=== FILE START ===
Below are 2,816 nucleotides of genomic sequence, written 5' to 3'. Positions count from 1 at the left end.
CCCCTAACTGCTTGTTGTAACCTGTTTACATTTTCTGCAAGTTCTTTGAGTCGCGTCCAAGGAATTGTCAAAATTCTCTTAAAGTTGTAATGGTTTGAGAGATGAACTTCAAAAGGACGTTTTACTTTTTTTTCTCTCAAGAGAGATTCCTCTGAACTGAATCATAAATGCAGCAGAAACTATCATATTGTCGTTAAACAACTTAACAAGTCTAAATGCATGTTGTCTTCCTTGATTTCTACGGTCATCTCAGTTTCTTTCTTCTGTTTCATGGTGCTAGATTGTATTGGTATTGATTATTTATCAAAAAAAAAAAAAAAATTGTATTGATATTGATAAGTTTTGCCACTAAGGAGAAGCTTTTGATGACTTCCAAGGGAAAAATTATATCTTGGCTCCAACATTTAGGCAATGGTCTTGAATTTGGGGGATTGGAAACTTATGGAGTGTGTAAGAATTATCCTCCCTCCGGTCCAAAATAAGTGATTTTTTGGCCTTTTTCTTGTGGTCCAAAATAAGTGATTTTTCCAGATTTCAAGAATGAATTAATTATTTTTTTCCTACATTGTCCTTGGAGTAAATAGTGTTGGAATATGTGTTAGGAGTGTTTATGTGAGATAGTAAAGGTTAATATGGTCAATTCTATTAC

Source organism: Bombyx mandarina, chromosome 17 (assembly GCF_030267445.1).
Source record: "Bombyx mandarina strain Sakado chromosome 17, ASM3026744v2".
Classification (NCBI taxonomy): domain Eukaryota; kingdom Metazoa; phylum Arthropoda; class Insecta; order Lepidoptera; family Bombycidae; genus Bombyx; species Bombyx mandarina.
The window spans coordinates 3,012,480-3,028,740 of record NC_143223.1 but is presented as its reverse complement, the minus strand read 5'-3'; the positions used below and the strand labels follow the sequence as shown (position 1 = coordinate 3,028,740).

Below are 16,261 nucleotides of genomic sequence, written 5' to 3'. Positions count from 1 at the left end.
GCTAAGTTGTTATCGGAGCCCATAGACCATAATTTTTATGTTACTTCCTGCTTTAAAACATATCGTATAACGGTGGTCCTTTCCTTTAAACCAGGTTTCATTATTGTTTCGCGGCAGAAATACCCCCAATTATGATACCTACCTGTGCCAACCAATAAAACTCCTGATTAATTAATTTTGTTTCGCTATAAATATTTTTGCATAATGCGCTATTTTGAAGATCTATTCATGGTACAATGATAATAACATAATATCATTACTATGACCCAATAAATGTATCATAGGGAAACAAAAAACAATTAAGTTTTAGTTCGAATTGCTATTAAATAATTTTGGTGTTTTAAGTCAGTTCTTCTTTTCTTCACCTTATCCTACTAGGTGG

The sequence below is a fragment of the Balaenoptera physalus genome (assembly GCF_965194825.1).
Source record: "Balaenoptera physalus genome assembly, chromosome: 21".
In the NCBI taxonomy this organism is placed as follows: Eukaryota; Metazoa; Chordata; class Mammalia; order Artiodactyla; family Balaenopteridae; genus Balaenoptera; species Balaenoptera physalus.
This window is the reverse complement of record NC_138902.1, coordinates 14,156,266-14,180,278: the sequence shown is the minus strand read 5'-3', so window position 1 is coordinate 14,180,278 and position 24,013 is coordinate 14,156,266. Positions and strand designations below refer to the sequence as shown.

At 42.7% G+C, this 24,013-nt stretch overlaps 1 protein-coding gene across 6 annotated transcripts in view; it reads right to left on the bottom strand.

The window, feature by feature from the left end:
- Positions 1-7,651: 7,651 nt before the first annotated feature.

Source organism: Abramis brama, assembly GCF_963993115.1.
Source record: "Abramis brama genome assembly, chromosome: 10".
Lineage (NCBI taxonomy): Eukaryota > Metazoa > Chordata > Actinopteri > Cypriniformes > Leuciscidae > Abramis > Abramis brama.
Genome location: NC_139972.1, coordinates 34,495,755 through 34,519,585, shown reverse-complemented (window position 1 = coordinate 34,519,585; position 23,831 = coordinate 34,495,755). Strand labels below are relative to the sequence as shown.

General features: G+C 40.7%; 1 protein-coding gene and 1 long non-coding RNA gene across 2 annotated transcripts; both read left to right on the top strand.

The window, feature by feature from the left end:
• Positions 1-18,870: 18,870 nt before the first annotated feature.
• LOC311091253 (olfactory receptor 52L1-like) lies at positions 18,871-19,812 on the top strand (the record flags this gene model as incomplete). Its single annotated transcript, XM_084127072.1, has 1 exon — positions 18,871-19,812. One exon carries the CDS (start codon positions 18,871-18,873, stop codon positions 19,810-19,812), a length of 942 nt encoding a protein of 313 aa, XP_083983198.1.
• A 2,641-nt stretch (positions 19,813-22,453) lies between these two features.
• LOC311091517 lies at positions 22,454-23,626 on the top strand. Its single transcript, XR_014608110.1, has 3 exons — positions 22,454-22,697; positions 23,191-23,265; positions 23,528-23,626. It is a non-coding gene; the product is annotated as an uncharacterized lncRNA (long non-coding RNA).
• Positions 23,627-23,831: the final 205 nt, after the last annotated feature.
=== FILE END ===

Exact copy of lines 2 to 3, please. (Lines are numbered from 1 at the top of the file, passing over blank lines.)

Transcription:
CCCCTAACTGCTTGTTGTAACCTGTTTACATTTTCTGCAAGTTCTTTGAGTCGCGTCCAAGGAATTGTCAAAATTCTCTTAAAGTTGTAATGGTTTGAGAGATGAACTTCAAAAGGACGTTTTACTTTTTTTTCTCTCAAGAGAGATTCCTCTGAACTGAATCATAAATGCAGCAGAAACTATCATATTGTCGTTAAACAACTTAACAAGTCTAAATGCATGTTGTCTTCCTTGATTTCTACGGTCATCTCAGTTTCTTTCTTCTGTTTCATGGTGCTAGATTGTATTGGTATTGATTATTTATCAAAAAAAAAAAAAAAATTGTATTGATATTGATAAGTTTTGCCACTAAGGAGAAGCTTTTGATGACTTCCAAGGGAAAAATTATATCTTGGCTCCAACATTTAGGCAATGGTCTTGAATTTGGGGGATTGGAAACTTATGGAGTGTGTAAGAATTATCCTCCCTCCGGTCCAAAATAAGTGATTTTTTGGCCTTTTTCTTGTGGTCCAAAATAAGTGATTTTTCCAGATTTCAAGAATGAATTAATTATTTTTTTCCTACATTGTCCTTGGAGTAAATAGTGTTGGAATATGTGTTAGGAGTGTTTATGTGAGATAGTAAAGGTTAATATGGTCAATTCTATTAC

Source organism: Bombyx mandarina, chromosome 17 (assembly GCF_030267445.1).